Flyover; a weekly, live call-in show designed to discuss big issues and callers’ perspectives starts Sunday, September 10 at 3 pm CST on public radio stations through November 27. The program is a follow-up to the show Indivisible that aired four nights a week during President Trump’s first 100 days.
“There was a lot more to say,” said MPR’s Kerri Miller to the MSR in a phone interview. Miller hosted the Thursday night edition and also hosts MPR’s mid-morning daytime weekday program.
Indivisible proved a hit among listeners, said Miller, who will host Flyover. The show will be broadcasted live from MPR’s St. Paul studios.
“We heard from stations, listeners [and] social media” after the limited-run series ended. Similarly, Flyover will also feature call-ins. “We are doing it the same way we were doing Indivisible,” continued Miller. “We want to be close to the news [of the day].”
Is Sunday an ideal day for such a show? “We’ve been hearing from program directors in the public radio world that Sunday afternoon programming is very entertainment-centered,” explained Miller. “We are experimenting [with] a time slot right before All Things Considered Weekend. It will [air] on most stations — some stations are not taking the show live. With all of the news happening day-to-day and over the weekend; it doesn’t end at 5 pm Friday.”
Miller also noted that a show coming out of Middle America, as opposed to Washington and New York where Indivisible was primarily based, has the potential to provide a fresh approach to the day’s news.
“It is a big country beyond the Beltway and New York City,” said Miller. “The voices of people [who] live in all these territories, towns and cities beyond the [East] Coast are really important. We are as engaged [in] what’s happening as they are in San Francisco, D.C. and New York.”
Public radio journalists, expert guests, and the show’s listeners via calls and social media comments, will be primarily featured on each show, which will be anchored by Miller.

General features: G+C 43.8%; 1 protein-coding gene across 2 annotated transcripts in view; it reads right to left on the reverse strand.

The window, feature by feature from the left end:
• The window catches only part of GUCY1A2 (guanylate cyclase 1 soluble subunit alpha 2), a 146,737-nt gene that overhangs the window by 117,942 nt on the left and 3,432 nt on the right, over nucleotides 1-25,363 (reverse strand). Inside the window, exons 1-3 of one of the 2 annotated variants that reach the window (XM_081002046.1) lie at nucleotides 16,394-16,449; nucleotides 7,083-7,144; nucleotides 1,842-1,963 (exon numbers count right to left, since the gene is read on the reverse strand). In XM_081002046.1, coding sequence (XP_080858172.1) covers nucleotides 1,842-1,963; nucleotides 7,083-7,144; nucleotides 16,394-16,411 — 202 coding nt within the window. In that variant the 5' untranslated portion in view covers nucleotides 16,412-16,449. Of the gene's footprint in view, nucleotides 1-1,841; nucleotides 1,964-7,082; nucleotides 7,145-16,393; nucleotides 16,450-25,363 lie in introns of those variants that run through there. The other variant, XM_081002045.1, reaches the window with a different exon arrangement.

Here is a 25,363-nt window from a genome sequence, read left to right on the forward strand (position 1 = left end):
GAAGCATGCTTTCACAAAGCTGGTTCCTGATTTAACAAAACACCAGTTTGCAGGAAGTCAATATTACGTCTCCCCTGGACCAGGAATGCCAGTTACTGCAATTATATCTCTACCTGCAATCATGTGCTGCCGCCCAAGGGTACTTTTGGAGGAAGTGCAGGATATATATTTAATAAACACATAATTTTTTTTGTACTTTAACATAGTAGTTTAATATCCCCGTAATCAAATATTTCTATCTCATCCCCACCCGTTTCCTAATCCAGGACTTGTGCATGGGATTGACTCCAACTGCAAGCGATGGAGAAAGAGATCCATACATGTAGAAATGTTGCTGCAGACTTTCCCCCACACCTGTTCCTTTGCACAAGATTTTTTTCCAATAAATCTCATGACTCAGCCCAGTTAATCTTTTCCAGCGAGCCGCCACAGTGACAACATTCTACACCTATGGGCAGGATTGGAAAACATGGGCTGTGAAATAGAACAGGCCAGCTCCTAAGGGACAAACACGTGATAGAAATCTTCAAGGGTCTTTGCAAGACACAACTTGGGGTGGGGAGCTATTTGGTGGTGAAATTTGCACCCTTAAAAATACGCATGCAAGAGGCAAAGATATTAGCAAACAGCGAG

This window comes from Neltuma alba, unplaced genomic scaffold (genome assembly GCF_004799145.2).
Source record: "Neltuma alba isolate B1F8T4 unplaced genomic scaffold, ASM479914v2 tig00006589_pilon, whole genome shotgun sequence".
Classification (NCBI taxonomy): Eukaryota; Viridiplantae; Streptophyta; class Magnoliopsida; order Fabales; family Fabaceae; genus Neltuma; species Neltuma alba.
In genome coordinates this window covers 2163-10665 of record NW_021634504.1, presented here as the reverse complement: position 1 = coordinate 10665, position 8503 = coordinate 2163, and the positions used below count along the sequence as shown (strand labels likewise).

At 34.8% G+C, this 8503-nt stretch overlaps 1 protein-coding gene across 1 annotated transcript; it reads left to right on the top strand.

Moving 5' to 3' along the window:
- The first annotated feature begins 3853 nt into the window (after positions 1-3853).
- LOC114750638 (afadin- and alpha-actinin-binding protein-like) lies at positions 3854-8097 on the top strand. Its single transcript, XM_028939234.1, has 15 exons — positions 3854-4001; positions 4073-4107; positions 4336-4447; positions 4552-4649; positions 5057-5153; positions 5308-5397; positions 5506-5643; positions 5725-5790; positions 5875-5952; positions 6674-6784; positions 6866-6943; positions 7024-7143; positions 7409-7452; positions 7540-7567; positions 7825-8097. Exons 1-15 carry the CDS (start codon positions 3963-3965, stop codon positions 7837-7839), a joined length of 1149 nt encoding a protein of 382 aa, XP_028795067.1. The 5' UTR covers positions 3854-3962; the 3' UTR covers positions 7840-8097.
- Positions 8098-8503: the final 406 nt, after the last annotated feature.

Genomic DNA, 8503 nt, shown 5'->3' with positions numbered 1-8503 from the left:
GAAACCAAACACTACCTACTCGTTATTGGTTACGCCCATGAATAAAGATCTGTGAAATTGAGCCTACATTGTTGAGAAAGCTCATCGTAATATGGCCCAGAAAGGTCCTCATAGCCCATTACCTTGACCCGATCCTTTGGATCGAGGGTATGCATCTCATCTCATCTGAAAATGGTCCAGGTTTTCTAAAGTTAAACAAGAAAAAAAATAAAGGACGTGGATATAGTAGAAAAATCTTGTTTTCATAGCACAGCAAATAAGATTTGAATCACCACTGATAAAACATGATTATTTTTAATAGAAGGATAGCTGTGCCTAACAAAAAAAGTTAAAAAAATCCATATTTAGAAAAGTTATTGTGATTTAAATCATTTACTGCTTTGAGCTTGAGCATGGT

“Kerri has shown a great ability to bring out the issues and topics that matter most to people, but really, the most important voice on this program is that of the listener,” stated MPR News Executive Director of News and Programming Nancy Cassutt in a MPR press release.
“It’s important for listeners in one part of the country to hear callers from other parts of the country, and have them share their…experiences without the spin and the interpretation that we get on a lot of cable news [programs].
“I am going to have great guests and [I will] be there moderating the conversations,” she Miller. “I’m super-motivated and excited. It’s a busy fall but I’m reinvigorated… What we do as journalists matter more than ever. I feel Flyover can play an important role in having audiences hear one another without the intrusion of interpretation [and analysis].
“I think it is real powerful to have these listeners… speak across their experience and their geography, and tell one another why they think the way they do, how they live, who they are,” continued Miller. “I think that is powerful in knocking back a lot of this dissatisfaction and the confusion that has been created around trust in journalism.”
Charles Hallman welcomes reader responses to firstname.lastname@example.org.